If the athletic director stays longer than the best controlled version of your butterfly drill, then regress back into some sort of coach controlled circle drill, or even a form of coach on three (sorry, I just can’t propose coach-on-one), where the coach, not the players, are in control. Once the AD is gone, return to the player controlled games where you are out of the game and thus able to see what the players are doing in the game between contacts, and to provide questioning to individuals or small groups, while the ball(s) remain in flight.
In closing, I wish to share a favorite poem of mine, from the book The Way of Chuang Tzu by Thomas Merton published in 1965. I find its lesson helpful when dealing with those who choose to ignore the science in sport and not change how they teach. Maybe it will help you in your journey to become the best teacher you can be in helping us grow the game together. As always, comments welcome if they are something my mom would find of value and approve of.. Indeed, perhaps I should retitle these STOP series blogs to PLEASE Stop, after all, it is important to say please….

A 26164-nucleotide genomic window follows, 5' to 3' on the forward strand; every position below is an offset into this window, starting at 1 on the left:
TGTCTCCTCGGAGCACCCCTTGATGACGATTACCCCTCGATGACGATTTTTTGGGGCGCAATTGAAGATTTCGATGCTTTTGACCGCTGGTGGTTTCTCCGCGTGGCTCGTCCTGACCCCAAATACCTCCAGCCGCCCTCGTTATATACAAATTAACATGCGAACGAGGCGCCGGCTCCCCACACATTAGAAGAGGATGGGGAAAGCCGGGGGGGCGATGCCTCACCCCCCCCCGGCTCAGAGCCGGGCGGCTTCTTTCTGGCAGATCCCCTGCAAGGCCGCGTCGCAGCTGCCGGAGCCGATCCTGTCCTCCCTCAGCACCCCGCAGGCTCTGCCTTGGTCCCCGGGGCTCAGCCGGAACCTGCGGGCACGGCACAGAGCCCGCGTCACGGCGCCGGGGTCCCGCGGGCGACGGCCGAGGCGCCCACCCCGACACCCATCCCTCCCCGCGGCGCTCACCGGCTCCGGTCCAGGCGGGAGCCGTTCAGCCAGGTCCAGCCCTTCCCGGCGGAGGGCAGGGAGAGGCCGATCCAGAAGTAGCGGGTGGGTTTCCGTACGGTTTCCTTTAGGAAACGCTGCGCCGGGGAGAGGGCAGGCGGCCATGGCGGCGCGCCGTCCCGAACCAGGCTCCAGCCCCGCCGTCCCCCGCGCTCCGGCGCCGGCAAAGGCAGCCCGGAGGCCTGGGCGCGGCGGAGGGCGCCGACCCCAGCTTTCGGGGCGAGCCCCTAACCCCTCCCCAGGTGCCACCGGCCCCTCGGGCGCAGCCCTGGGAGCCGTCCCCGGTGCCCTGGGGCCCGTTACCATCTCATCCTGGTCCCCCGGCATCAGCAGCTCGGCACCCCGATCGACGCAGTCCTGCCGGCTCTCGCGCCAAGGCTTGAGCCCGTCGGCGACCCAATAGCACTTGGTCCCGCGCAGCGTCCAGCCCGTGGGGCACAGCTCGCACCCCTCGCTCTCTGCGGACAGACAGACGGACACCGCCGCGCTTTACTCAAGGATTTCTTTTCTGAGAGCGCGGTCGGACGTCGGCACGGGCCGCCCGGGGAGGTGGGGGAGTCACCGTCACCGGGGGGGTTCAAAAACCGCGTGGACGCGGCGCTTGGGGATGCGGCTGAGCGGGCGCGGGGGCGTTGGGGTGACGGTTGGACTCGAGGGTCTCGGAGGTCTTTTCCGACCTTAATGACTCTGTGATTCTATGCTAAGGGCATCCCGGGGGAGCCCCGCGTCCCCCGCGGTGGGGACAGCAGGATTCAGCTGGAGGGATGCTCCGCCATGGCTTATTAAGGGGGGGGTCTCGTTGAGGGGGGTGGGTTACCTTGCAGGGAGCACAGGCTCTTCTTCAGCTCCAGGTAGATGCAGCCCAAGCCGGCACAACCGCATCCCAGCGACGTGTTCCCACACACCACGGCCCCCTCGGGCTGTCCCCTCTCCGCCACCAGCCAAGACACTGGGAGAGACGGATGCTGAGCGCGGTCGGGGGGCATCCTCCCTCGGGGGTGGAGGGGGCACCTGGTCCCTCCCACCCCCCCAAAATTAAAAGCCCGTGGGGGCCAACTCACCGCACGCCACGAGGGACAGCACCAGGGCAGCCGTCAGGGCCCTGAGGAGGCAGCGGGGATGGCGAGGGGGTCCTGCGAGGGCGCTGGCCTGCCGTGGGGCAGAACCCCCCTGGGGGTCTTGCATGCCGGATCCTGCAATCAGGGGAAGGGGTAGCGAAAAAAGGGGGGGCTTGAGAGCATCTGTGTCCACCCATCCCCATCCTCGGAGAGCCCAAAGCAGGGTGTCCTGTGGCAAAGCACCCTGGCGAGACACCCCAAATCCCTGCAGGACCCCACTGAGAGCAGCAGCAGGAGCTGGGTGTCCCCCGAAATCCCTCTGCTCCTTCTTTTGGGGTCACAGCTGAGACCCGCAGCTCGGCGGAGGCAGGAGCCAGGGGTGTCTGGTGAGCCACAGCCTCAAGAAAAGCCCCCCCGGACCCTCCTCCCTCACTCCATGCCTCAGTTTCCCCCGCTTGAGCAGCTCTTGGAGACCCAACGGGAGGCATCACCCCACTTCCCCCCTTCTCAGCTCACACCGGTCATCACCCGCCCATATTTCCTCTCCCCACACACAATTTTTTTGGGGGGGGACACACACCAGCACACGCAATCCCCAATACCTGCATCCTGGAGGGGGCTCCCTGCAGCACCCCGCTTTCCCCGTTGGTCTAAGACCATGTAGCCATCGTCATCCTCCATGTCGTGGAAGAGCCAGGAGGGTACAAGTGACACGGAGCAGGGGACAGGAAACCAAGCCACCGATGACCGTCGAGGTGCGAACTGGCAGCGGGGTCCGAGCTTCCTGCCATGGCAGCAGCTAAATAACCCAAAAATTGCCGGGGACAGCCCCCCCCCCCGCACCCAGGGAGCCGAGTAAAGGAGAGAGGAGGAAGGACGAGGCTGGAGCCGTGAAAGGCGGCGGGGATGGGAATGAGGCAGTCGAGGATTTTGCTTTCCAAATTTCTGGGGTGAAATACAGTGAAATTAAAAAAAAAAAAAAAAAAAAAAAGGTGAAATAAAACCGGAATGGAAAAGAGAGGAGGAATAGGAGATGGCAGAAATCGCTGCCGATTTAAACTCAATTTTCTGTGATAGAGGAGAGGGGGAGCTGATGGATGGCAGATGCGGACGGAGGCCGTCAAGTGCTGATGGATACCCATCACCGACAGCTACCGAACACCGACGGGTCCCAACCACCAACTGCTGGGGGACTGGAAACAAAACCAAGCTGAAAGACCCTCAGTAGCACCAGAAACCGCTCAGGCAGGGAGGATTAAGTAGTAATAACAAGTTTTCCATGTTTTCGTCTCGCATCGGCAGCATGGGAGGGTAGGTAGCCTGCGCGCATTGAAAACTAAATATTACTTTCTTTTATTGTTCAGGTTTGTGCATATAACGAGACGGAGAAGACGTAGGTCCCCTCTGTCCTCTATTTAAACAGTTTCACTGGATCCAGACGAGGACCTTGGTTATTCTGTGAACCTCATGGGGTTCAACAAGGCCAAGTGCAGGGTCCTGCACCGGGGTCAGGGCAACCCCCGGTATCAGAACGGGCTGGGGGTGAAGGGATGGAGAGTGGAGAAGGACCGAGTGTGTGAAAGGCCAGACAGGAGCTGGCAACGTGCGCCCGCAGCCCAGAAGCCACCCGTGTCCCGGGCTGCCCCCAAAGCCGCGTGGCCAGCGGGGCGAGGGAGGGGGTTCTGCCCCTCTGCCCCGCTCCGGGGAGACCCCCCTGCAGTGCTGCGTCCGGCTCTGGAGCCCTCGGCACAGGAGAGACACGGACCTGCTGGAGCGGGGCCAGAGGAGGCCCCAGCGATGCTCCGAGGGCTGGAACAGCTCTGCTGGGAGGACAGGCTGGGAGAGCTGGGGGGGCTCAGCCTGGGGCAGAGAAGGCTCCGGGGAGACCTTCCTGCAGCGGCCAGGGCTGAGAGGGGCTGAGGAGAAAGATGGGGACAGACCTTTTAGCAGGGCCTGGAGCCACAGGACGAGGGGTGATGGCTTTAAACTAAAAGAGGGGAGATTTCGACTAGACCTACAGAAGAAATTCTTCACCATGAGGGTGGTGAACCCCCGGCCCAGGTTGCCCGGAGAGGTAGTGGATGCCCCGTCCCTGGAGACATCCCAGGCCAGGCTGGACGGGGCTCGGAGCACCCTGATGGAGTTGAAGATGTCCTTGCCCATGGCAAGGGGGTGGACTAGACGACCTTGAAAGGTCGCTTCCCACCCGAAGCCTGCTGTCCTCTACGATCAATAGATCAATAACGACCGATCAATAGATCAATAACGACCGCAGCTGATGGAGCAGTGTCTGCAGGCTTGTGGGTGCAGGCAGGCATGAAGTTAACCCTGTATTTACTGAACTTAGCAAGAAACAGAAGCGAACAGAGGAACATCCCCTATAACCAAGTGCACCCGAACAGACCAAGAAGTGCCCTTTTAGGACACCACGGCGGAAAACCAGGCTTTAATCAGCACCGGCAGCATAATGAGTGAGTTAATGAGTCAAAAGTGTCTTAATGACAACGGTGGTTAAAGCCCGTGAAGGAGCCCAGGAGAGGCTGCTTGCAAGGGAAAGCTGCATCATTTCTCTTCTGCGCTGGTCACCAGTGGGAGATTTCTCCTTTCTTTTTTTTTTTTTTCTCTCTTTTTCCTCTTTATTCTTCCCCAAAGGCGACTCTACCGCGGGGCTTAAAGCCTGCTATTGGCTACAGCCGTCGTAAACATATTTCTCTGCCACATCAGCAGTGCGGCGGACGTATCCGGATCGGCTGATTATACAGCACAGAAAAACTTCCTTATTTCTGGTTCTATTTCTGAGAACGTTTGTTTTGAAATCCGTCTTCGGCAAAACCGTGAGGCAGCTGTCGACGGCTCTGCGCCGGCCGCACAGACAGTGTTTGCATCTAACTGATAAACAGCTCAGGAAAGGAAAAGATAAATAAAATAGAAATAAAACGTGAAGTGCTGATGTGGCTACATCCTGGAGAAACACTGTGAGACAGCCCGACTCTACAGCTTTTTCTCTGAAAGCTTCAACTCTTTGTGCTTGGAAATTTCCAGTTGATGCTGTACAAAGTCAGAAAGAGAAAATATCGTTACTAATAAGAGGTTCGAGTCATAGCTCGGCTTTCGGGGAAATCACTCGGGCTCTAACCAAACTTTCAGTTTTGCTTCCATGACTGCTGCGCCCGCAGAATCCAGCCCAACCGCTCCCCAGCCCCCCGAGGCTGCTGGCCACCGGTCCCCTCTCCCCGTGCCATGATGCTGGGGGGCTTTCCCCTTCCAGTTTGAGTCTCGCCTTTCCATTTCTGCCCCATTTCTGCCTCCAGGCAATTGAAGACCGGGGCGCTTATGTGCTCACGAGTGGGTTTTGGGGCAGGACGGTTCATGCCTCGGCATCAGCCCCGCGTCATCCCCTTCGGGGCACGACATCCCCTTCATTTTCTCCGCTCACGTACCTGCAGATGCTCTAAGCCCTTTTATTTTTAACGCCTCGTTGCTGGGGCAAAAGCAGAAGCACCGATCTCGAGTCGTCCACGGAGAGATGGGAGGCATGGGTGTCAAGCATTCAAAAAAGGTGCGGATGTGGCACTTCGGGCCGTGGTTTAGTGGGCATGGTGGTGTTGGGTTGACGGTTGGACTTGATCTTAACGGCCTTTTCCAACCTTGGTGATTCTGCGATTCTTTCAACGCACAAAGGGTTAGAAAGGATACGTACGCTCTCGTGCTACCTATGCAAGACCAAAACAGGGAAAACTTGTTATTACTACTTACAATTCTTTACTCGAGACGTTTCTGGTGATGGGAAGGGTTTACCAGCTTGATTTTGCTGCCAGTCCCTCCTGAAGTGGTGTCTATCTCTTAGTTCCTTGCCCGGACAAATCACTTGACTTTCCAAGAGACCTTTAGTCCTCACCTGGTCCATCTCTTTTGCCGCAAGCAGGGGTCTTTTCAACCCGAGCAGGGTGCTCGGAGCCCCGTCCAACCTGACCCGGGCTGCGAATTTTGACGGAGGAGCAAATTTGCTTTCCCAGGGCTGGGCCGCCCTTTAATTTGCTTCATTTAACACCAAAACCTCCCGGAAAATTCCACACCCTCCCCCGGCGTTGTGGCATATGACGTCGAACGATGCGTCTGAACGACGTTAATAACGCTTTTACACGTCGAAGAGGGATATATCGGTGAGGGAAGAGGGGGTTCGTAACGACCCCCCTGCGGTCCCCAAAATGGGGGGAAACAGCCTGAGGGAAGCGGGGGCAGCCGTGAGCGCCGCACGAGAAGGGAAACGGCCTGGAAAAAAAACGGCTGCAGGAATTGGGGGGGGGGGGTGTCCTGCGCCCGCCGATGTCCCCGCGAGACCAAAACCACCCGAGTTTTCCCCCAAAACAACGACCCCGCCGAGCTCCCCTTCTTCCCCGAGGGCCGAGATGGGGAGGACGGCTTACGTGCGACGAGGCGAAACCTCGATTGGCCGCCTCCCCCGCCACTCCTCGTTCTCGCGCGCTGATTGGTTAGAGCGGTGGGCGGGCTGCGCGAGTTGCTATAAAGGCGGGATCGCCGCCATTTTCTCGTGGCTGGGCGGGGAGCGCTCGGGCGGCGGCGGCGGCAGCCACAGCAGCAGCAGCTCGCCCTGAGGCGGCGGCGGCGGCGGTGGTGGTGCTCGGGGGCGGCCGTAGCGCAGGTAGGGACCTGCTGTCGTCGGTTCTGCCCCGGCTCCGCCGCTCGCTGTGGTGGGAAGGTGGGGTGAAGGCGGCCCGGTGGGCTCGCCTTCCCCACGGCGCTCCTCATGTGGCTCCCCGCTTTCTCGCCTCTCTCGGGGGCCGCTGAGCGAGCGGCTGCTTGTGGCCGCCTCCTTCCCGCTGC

THE EMPTY BOAT
If a man is crossing a river
And an empty boat collides with his own skiff,
Even though he be a bad-tempered man
He will not become very angry.
But if he sees a man in the boat,
He will shout at him to steer clear.
If the shout is not heard, he will shout again,
And yet again, and begin cursing.
And all because there is somebody in the boat.
Yet if the boat were empty,
He would not be shouting and not angry.
If you can empty your own boat
Crossing the river of the world,
No one will oppose you,
No one will seek to harm you....